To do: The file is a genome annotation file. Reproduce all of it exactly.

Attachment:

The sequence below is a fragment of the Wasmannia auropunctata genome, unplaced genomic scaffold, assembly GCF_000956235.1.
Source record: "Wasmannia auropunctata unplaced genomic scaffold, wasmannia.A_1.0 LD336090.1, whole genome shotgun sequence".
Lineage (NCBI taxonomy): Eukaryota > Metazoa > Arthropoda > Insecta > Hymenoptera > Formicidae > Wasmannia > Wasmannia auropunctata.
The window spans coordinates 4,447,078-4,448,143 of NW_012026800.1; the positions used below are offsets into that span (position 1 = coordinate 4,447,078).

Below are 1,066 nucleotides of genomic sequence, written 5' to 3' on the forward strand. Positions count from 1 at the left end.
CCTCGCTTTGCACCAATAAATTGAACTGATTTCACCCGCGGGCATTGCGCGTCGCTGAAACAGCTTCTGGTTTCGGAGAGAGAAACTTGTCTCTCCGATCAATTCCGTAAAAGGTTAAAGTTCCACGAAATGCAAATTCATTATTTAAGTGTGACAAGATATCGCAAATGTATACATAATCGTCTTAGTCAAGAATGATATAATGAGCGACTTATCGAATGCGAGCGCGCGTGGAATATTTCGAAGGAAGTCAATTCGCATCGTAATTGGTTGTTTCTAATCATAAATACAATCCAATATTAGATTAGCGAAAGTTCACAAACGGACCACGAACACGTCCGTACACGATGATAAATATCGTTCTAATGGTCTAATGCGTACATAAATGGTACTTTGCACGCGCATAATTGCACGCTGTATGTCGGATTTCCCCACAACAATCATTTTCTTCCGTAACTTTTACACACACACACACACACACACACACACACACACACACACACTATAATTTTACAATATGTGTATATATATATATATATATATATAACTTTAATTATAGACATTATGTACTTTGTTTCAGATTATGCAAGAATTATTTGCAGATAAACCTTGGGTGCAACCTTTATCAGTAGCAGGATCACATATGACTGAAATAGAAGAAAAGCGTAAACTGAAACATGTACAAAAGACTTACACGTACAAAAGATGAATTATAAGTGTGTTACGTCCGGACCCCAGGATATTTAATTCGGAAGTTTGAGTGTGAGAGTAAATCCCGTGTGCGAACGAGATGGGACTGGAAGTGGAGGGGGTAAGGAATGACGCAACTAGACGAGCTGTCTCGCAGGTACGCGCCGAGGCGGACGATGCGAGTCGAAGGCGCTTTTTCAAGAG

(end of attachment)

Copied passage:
The sequence below is a fragment of the Wasmannia auropunctata genome, unplaced genomic scaffold, assembly GCF_000956235.1.
Source record: "Wasmannia auropunctata unplaced genomic scaffold, wasmannia.A_1.0 LD336090.1, whole genome shotgun sequence".
Lineage (NCBI taxonomy): Eukaryota > Metazoa > Arthropoda > Insecta > Hymenoptera > Formicidae > Wasmannia > Wasmannia auropunctata.
The window spans coordinates 4,447,078-4,448,143 of NW_012026800.1; the positions used below are offsets into that span (position 1 = coordinate 4,447,078).

Below are 1,066 nucleotides of genomic sequence, written 5' to 3' on the forward strand. Positions count from 1 at the left end.
CCTCGCTTTGCACCAATAAATTGAACTGATTTCACCCGCGGGCATTGCGCGTCGCTGAAACAGCTTCTGGTTTCGGAGAGAGAAACTTGTCTCTCCGATCAATTCCGTAAAAGGTTAAAGTTCCACGAAATGCAAATTCATTATTTAAGTGTGACAAGATATCGCAAATGTATACATAATCGTCTTAGTCAAGAATGATATAATGAGCGACTTATCGAATGCGAGCGCGCGTGGAATATTTCGAAGGAAGTCAATTCGCATCGTAATTGGTTGTTTCTAATCATAAATACAATCCAATATTAGATTAGCGAAAGTTCACAAACGGACCACGAACACGTCCGTACACGATGATAAATATCGTTCTAATGGTCTAATGCGTACATAAATGGTACTTTGCACGCGCATAATTGCACGCTGTATGTCGGATTTCCCCACAACAATCATTTTCTTCCGTAACTTTTACACACACACACACACACACACACACACACACACACACACACTATAATTTTACAATATGTGTATATATATATATATATATATATAACTTTAATTATAGACATTATGTACTTTGTTTCAGATTATGCAAGAATTATTTGCAGATAAACCTTGGGTGCAACCTTTATCAGTAGCAGGATCACATATGACTGAAATAGAAGAAAAGCGTAAACTGAAACATGTACAAAAGACTTACACGTACAAAAGATGAATTATAAGTGTGTTACGTCCGGACCCCAGGATATTTAATTCGGAAGTTTGAGTGTGAGAGTAAATCCCGTGTGCGAACGAGATGGGACTGGAAGTGGAGGGGGTAAGGAATGACGCAACTAGACGAGCTGTCTCGCAGGTACGCGCCGAGGCGGACGATGCGAGTCGAAGGCGCTTTTTCAAGAG